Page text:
April and old-fashioned roses go hand in hand. Seems you can't have one without the other.
There's something romantic and wonderful about old-fashioned roses. Most are powerfully scented, disease-resistant and tough as nails. They have wonderfully evocative names like Reve d'Or, Malmaison, White Pearl in Red Dragon's Mouth, Lavender Lassie and Apothecary Rose. And they are in their glory this month.
Sacramento's Historic City Cemetery, on the corner of Broadway and Riverside, is home to a nationally known heritage rose garden. It sports about 400 old-fashioned roses. The garden covers about two acres and encompasses more than 200 family plots. The roses are all labeled.
There's no charge to visit, and the cemetery is open every day.
Earwigs are on the prowl. Seedlings and flowers are their favorite foods. Walk through the garden with a flashlight at night, and you'll likely see them everywhere. You can handpick them and toss them in a trash bag. There are baits that kill them, but be careful if you have kids or pets. Sluggo Plus works on earwigs, slugs and snails, and is nontoxic to pets and children.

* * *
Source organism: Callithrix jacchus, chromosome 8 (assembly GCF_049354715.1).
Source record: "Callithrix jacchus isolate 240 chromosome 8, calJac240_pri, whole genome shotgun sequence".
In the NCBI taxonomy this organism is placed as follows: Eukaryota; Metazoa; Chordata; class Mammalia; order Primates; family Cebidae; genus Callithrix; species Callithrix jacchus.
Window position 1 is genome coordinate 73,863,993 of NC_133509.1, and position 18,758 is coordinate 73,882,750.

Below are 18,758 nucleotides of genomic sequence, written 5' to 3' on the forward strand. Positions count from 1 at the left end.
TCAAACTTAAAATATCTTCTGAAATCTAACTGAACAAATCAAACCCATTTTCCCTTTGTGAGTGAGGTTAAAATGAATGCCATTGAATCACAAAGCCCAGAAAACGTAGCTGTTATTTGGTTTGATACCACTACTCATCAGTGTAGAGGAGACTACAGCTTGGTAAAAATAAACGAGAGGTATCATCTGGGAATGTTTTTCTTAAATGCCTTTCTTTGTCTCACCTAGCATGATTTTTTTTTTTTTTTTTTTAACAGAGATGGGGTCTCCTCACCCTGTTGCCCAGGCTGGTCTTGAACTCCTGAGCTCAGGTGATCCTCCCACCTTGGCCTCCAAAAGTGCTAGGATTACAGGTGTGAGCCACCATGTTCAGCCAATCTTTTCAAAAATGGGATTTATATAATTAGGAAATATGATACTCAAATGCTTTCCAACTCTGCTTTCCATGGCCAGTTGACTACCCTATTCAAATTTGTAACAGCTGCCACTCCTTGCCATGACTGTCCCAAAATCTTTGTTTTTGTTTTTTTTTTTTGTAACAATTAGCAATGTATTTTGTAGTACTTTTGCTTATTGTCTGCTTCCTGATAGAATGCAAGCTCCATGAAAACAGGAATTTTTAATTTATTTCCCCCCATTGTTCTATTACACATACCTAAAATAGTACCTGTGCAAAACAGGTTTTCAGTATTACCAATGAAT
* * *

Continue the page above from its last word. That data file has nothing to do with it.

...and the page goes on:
Be diligent about eliminating standing water to control mosquitoes. Use mosquito fish in ponds.
Last chance to plant pansies and primrose. Summer bulbs are still available in nurseries: gladiolus, tuberous begonias, cannas and callas.
Pinch back chrysanthemums for bushier plants. Old stems from last year should be cut to the ground.
The soil should be warm enough for transplanting tomatoes and peppers into the ground.
Keep harvesting leaves from chard, arugula and lettuce to keep plants producing. Once the weather gets warm, the plants will bolt (produce flowers and make seeds). There's nothing you can do about it. Replace them with heat-tolerant greens.
Frost tender plants can go outside this month.
Keep planting marigolds, cosmos, zinnias, petunias and coreopsis.
Feed camellias, rhododendrons, azaleas and gardenias with an acid-type fertilizer. If the foliage on the plants is yellow, spray with a foliar fertilizer containing iron and zinc.
Clean up fallen camellia flowers to prevent the spread of petal blight.
Thin the fruit on fruit trees. Fruit should be about 6 inches apart.
Top dress roses with compost, ditto for garlic, shallots, onions and tomatoes.
Resist impulse buying at the nursery. Make sure the plant that wows you and that you think you can't live without will thrive in your garden and that you have space for it.
Pull out your hats and sunscreen. The sun is more powerful this time of year than you may think.
Trim frost damaged limbs, winter damaged perennials back now.
Mulch garlic plants to discourage weeds and conserve moisture.
Keep row cover, newspaper, blankets handy for late frosts.